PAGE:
The Delhi High Court on Monday allowed the mosque inside Nizamuddin Markaz to open for prayers during Ramzan, subject to the Delhi Disaster Management Authority’s coronavirus-related guidelines. The Indian Express reported.
The court rejected the Centre’s submission that only 20 worshippers be permitted inside the premises at a time, out of a list of 200 verified by the police, according to The Indian Express. “It is an open place,” Justice Mukul Gupta said, according to the newspaper. “They don’t have to have a fixed [number of] devotees when no other religious place has [restrictions].
The Nizamuddin Markaz has been closed since March last year, PTI reported. A Tablighi Jamaat congregation that took place at the venue was blamed for thousands of coronavirus infections around the country in the initial weeks of the nationwide lockdown which began on March 25. The Tablighi Jamaat is a Sunni Muslim sect with followers in over 80 countries.
The Delhi Waqf Board had appealed to the High Court to ease restrictions on the premises.
Rajat Nair, the Centre’s lawyer, told the court that a list of 200 devotees could be submitted to the police. On the other hand, the Delhi Waqf Board’s lawyer Ramesh Gupta argued that it would be difficult to make such a list. Gupta also told the court that the devotees would adhere to the safety protocols.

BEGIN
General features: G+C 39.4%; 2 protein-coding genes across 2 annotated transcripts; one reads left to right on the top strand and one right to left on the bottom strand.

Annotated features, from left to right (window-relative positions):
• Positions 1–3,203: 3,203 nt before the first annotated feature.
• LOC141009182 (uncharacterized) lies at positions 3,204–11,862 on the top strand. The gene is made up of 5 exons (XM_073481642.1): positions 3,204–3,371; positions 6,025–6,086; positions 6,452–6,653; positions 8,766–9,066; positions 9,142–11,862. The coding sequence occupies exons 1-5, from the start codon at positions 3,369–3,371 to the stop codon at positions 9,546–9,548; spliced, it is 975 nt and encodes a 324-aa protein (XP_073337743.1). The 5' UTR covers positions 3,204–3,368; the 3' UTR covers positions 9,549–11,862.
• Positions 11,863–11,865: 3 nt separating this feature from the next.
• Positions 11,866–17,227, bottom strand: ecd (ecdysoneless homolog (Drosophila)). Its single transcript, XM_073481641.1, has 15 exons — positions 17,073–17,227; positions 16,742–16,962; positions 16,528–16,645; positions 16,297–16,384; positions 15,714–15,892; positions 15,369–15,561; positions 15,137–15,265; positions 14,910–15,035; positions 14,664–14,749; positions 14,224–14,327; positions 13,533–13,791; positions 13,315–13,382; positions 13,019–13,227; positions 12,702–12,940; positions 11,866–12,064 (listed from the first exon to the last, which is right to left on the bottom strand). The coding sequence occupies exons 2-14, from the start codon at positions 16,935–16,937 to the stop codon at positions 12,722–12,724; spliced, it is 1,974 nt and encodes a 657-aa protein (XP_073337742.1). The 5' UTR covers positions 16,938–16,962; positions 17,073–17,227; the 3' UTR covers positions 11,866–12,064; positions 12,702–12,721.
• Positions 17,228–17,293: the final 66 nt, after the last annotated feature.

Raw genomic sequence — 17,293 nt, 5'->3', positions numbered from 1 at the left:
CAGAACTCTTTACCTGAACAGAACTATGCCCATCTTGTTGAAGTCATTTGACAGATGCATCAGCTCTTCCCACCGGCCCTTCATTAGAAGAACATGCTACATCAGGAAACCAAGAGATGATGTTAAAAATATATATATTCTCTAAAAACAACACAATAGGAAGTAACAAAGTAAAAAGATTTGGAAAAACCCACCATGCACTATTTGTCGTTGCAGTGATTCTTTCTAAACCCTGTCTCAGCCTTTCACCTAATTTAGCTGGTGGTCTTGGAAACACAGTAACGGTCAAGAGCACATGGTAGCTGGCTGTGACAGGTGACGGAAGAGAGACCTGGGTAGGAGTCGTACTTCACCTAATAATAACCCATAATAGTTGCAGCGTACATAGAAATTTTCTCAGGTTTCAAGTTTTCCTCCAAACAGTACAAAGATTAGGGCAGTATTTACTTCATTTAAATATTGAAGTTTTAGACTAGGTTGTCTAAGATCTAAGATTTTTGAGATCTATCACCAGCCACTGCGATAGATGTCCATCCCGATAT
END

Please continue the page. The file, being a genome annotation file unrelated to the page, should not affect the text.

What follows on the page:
The Delhi High Court said that the mosque must be inspected on Monday to ascertain how many worshippers could offer namaz at the place while following physical distancing rules. The court asked the authorities to submit a report on this. It will hear the case on Tuesday.
In August, the Bombay High Court had dismissed the first information reports filed against 29 foreigners booked for allegedly violating the conditions of their tourist visa by attending the Tablighi Jamaat congregation. The court, while hearing a plea filed by the foreign nationals, noted that they had been made scapegoats.
In June, the Centre had blacklisted over 2,500 Tablighi members and prohibited their entry into the country for 10 years. The action was taken after several state governments submitted information on those who had been accused of illegally living in mosques and seminaries.